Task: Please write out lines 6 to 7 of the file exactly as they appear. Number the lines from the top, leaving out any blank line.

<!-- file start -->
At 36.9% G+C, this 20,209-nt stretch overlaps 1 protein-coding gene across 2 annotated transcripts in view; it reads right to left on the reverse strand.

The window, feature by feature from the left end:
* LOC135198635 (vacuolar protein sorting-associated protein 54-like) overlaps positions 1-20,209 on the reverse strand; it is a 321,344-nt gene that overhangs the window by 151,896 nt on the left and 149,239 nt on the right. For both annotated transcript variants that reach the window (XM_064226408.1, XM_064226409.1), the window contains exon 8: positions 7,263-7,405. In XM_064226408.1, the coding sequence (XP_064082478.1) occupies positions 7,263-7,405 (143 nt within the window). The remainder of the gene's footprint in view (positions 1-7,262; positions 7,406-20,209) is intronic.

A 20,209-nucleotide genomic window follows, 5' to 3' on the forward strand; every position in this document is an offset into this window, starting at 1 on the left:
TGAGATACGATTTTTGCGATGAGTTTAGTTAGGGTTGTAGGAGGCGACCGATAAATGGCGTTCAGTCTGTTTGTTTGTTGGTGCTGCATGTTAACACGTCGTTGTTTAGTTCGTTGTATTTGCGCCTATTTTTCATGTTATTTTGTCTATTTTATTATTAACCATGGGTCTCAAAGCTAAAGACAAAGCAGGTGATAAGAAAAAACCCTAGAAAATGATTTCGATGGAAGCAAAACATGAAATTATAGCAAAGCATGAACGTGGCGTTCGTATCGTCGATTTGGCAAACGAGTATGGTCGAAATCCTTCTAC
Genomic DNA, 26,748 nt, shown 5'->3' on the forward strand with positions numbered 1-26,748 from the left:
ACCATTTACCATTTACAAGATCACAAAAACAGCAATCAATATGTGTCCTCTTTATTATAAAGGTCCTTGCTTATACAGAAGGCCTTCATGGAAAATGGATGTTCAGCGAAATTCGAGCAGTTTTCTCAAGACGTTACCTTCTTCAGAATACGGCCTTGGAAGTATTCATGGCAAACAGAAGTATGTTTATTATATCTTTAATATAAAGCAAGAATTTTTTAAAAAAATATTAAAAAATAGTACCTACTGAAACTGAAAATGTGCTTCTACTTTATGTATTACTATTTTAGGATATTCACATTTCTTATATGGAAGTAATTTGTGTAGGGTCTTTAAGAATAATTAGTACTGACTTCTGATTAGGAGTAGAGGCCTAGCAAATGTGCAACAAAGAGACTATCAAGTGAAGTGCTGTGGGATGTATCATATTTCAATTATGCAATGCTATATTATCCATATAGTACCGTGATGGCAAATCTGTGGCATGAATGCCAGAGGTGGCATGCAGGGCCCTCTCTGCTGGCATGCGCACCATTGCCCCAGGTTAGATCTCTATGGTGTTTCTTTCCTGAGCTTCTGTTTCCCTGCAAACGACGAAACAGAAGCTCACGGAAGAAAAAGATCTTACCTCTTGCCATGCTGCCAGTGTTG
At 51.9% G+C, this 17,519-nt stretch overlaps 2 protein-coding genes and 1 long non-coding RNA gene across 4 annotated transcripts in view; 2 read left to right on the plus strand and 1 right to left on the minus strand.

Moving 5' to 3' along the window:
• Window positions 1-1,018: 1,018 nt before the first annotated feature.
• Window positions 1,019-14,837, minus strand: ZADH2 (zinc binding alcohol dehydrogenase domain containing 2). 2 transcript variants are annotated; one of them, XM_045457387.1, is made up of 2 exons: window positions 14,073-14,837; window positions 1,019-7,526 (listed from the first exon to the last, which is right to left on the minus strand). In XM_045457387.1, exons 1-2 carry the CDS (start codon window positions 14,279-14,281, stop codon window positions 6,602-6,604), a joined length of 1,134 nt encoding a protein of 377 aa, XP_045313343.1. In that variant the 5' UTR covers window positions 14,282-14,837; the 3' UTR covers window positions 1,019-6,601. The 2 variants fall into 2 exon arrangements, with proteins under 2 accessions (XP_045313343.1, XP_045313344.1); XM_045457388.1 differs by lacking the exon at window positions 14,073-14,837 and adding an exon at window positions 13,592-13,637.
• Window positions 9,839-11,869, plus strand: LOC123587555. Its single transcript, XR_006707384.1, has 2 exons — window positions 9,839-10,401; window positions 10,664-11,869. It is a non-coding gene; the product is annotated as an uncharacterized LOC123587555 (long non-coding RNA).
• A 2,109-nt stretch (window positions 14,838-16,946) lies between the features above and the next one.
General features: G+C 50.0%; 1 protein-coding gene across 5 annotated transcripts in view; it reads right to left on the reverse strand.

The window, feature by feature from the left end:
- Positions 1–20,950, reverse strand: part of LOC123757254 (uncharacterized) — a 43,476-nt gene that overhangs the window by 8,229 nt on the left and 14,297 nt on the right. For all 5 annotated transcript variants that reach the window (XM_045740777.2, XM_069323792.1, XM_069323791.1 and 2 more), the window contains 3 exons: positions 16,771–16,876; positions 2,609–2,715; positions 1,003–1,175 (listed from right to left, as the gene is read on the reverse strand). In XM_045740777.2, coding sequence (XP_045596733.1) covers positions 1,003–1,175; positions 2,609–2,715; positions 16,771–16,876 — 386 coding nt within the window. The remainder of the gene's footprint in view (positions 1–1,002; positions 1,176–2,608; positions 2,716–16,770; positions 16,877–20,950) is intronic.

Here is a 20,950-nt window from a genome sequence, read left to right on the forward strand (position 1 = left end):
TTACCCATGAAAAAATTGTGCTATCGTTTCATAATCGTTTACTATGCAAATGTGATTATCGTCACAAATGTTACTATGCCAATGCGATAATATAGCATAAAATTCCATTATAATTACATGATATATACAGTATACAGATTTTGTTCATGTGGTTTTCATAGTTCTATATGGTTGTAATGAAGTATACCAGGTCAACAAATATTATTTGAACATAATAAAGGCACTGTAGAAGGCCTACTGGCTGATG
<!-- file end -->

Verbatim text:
Genomic DNA, 26,748 nt, shown 5'->3' on the forward strand with positions numbered 1-26,748 from the left:
ACCATTTACCATTTACAAGATCACAAAAACAGCAATCAATATGTGTCCTCTTTATTATAAAGGTCCTTGCTTATACAGAAGGCCTTCATGGAAAATGGATGTTCAGCGAAATTCGAGCAGTTTTCTCAAGACGTTACCTTCTTCAGAATACGGCCTTGGAAGTATTCATGGCAAACAGAAGTATGTTTATTATATCTTTAATATAAAGCAAGAATTTTTTAAAAAAATATTAAAAAATAGTACCTACTGAAACTGAAAATGTGCTTCTACTTTATGTATTACTATTTTAGGATATTCACATTTCTTATATGGAAGTAATTTGTGTAGGGTCTTTAAGAATAATTAGTACTGACTTCTGATTAGGAGTAGAGGCCTAGCAAATGTGCAACAAAGAGACTATCAAGTGAAGTGCTGTGGGATGTATCATATTTCAATTATGCAATGCTATATTATCCATATAGTACCGTGATGGCAAATCTGTGGCATGAATGCCAGAGGTGGCATGCAGGGCCCTCTCTGCTGGCATGCGCACCATTGCCCCAGGTTAGATCTCTATGGTGTTTCTTTCCTGAGCTTCTGTTTCCCTGCAAACGACGAAACAGAAGCTCACGGAAGAAAAAGATCTTACCTCTTGCCATGCTGCCAGTGTTG